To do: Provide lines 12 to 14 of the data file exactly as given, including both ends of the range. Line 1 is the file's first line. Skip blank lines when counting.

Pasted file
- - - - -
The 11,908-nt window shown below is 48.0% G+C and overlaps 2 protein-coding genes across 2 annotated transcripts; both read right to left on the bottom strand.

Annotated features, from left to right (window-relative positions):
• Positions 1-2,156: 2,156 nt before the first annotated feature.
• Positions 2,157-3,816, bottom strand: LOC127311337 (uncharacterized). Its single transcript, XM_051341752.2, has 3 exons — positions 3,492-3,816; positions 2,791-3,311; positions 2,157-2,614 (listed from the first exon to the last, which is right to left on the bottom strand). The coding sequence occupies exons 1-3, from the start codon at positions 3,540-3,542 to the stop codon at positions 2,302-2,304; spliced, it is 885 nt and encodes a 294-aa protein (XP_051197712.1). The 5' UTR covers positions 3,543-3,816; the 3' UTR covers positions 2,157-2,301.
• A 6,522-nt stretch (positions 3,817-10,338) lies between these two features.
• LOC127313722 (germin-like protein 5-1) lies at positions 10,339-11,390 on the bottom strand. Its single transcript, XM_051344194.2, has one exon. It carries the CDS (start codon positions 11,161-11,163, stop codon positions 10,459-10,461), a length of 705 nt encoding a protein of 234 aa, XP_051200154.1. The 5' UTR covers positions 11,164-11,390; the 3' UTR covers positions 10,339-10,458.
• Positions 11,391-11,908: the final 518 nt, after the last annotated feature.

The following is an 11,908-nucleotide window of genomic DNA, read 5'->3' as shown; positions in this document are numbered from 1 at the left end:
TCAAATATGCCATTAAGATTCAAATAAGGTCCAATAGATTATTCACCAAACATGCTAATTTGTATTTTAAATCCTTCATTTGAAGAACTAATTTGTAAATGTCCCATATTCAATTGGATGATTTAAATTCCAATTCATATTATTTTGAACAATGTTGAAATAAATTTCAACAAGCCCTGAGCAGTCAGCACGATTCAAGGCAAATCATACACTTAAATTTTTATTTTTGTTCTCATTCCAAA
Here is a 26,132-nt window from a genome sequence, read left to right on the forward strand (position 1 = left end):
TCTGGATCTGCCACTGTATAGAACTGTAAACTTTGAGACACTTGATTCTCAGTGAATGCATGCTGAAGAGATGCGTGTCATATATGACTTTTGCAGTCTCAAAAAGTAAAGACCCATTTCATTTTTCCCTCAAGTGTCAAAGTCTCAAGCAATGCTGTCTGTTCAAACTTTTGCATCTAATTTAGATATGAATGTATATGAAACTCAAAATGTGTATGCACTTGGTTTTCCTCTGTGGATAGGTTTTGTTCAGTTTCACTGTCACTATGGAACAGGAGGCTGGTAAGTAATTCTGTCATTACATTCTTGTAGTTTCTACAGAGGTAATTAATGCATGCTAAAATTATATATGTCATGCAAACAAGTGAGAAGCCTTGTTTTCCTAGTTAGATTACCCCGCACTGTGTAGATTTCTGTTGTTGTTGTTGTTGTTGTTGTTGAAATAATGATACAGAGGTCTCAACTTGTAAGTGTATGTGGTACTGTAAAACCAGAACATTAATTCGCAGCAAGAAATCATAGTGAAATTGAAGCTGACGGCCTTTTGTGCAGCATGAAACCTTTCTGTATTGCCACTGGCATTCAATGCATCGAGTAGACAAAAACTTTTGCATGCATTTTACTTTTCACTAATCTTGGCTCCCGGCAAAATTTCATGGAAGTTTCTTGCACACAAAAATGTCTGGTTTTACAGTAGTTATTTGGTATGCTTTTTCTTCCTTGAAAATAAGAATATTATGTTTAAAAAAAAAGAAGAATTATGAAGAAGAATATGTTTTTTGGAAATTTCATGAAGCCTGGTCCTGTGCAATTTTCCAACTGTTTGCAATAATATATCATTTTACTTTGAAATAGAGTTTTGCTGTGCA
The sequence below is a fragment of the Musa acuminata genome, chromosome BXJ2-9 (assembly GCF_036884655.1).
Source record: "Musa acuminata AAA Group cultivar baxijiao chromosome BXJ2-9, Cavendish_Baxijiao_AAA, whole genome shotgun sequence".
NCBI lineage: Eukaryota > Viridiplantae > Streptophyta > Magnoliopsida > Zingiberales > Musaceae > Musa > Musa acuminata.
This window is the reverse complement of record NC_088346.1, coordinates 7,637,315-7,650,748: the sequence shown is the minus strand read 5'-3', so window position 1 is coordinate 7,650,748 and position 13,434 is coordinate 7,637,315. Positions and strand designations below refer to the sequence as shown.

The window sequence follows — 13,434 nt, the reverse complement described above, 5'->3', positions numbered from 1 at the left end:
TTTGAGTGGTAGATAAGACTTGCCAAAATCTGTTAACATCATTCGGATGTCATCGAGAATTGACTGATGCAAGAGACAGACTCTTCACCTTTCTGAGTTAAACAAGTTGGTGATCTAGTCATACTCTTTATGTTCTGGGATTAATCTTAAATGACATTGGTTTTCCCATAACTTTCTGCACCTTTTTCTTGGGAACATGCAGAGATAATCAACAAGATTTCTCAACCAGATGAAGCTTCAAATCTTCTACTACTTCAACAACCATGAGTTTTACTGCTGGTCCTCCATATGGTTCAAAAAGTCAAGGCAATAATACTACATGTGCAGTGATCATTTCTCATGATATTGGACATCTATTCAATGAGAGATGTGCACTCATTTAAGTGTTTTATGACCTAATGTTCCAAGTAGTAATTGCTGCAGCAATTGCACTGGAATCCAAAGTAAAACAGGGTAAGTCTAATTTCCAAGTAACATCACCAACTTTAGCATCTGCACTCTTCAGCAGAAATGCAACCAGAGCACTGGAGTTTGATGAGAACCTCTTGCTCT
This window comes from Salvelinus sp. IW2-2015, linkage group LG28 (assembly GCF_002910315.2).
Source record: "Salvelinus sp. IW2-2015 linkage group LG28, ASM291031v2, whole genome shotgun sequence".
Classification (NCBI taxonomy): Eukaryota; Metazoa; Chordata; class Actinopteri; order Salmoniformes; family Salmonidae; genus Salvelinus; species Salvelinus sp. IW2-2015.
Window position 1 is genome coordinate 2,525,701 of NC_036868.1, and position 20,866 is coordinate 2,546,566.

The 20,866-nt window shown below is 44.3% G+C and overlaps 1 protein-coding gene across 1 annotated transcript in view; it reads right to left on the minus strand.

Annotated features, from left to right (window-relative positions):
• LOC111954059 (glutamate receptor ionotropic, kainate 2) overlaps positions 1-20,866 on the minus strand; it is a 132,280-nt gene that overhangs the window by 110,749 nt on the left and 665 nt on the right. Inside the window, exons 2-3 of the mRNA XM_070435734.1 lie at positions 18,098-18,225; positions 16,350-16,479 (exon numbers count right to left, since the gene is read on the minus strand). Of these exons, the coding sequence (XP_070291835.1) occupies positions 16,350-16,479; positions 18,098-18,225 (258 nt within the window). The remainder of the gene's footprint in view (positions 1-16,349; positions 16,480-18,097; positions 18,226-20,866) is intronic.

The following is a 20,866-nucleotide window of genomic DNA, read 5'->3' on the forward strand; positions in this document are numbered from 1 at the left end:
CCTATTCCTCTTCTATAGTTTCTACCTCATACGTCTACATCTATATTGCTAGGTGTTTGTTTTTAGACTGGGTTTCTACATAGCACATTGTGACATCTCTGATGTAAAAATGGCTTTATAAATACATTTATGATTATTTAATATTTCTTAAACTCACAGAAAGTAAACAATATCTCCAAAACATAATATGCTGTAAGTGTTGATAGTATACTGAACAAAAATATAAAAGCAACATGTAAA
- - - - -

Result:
The sequence below is a fragment of the Musa acuminata genome, chromosome BXJ2-9 (assembly GCF_036884655.1).
Source record: "Musa acuminata AAA Group cultivar baxijiao chromosome BXJ2-9, Cavendish_Baxijiao_AAA, whole genome shotgun sequence".
NCBI lineage: Eukaryota > Viridiplantae > Streptophyta > Magnoliopsida > Zingiberales > Musaceae > Musa > Musa acuminata.